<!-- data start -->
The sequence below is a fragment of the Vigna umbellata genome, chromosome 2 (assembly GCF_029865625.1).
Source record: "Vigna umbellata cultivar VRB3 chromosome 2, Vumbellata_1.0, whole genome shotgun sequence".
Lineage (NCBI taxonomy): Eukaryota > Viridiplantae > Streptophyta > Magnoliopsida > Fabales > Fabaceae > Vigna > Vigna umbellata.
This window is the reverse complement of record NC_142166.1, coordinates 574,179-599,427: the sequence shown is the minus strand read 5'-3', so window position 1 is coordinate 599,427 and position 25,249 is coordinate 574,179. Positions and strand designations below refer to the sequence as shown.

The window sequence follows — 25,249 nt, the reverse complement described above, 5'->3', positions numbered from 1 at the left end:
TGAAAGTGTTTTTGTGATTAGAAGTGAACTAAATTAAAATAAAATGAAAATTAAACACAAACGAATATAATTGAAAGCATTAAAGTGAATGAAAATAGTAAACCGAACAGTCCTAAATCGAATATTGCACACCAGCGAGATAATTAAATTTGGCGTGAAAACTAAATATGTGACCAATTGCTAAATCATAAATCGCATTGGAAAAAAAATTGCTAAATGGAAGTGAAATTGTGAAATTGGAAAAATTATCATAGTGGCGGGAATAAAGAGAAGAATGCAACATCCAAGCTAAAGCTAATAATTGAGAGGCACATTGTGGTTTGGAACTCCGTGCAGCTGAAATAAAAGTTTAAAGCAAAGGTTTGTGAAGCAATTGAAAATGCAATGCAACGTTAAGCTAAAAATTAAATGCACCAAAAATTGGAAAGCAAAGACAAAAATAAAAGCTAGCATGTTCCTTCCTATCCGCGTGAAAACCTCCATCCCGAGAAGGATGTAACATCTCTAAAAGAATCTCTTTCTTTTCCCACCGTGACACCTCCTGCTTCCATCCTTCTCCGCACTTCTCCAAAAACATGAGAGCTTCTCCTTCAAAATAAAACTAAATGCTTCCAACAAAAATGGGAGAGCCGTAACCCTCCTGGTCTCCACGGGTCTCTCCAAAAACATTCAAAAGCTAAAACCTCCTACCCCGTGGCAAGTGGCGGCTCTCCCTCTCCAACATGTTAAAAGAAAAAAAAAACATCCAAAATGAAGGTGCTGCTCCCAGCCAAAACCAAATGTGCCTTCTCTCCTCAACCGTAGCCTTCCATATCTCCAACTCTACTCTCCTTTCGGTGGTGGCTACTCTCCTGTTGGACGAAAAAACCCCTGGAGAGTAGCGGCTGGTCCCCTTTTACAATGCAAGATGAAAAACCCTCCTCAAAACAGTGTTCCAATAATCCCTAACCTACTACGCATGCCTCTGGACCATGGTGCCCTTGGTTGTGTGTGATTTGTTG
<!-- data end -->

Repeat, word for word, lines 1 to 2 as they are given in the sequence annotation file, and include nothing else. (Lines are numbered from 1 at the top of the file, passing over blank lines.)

The sequence below is a fragment of the Vigna umbellata genome, chromosome 2 (assembly GCF_029865625.1).
Source record: "Vigna umbellata cultivar VRB3 chromosome 2, Vumbellata_1.0, whole genome shotgun sequence".